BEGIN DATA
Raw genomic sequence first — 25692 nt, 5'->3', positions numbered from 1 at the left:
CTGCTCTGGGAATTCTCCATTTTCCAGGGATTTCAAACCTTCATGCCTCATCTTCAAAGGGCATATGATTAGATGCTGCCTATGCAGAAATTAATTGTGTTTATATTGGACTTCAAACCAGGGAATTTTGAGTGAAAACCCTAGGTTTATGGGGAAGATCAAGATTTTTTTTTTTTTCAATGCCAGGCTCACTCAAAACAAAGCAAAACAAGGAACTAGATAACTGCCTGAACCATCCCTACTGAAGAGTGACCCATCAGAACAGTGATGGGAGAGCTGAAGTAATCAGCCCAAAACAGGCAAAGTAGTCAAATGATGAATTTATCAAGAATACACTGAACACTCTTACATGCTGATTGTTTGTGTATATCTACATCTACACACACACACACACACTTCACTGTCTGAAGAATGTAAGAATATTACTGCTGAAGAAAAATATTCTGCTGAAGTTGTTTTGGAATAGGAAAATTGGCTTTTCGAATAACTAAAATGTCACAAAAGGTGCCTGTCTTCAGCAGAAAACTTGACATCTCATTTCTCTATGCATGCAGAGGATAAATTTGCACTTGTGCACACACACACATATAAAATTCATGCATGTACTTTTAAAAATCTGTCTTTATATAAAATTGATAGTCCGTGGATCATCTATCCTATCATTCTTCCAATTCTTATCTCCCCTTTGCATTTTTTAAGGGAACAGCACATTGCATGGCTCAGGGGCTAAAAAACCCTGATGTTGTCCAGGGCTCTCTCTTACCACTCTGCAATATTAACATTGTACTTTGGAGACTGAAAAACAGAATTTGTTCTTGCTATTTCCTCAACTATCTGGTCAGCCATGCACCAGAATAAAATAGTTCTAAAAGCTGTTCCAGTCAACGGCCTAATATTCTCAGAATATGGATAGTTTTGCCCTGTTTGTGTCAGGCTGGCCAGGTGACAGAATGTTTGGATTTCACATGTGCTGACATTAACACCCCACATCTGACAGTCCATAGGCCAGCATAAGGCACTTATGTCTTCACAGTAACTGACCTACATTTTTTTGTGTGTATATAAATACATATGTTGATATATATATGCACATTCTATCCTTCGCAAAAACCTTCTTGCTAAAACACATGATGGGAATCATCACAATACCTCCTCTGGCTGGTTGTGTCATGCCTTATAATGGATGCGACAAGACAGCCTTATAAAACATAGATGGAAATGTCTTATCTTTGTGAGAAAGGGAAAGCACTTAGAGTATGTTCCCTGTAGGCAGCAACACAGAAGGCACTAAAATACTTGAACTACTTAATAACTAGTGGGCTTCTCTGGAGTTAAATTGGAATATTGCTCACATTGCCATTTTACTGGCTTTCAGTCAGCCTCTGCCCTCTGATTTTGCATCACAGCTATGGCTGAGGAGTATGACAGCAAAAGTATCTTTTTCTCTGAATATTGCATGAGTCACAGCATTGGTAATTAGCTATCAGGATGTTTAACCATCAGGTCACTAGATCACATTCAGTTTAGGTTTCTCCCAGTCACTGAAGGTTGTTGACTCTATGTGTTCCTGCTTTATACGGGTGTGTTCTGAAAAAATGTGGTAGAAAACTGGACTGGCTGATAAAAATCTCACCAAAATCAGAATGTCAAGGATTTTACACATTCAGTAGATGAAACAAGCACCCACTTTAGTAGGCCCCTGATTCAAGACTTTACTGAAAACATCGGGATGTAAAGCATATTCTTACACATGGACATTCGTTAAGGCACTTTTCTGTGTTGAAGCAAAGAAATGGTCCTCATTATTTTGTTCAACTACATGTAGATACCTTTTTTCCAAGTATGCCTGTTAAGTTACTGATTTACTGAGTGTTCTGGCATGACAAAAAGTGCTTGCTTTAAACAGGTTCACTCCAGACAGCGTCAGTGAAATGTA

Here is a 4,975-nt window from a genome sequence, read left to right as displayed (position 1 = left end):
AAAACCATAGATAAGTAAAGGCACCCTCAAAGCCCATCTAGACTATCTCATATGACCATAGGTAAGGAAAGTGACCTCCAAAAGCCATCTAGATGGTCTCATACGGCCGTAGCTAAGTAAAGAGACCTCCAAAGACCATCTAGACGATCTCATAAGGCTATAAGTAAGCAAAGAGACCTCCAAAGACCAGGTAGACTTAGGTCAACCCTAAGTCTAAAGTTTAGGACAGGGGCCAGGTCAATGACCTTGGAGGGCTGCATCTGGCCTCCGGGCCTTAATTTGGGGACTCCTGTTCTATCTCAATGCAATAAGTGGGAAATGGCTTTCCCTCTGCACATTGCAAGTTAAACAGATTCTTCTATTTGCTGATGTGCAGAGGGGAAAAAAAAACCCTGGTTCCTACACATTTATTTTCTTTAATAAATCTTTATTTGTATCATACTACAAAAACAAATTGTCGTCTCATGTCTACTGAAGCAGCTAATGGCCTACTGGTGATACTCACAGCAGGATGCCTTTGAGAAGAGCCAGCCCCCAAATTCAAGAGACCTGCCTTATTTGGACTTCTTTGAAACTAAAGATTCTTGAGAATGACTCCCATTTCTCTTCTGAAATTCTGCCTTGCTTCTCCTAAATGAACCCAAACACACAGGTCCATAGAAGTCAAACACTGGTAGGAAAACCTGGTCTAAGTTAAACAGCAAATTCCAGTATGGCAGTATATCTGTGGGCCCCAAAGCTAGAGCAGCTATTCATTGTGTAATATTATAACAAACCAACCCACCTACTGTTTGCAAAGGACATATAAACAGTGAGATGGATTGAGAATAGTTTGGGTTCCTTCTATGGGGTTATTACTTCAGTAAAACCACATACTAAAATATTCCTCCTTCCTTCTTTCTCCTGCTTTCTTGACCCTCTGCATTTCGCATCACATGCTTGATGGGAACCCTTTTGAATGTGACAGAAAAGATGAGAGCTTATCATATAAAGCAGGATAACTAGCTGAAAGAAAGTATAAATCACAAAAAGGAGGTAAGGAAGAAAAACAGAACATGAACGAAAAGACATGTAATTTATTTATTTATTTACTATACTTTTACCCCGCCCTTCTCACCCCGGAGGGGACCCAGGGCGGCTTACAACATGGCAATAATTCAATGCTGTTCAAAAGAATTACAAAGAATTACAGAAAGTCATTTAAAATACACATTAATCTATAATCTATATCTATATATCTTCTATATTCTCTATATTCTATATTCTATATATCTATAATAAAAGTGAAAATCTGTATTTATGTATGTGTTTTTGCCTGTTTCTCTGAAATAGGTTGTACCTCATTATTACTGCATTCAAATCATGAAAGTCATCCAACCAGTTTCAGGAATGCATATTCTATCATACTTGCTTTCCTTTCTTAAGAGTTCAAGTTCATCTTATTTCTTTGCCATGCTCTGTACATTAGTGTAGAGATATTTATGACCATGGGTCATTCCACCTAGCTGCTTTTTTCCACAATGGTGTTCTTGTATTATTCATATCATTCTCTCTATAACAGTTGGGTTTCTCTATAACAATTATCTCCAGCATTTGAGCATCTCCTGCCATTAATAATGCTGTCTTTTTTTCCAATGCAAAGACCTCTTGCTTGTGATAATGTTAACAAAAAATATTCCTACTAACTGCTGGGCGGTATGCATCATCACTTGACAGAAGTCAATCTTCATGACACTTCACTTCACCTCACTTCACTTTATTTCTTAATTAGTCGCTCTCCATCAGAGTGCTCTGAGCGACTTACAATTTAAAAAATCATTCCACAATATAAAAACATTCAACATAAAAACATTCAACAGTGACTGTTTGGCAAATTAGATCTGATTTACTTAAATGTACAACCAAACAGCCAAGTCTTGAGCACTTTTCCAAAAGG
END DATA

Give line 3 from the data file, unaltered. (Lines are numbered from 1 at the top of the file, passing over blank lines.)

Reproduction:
Here is a 4,975-nt window from a genome sequence, read left to right as displayed (position 1 = left end):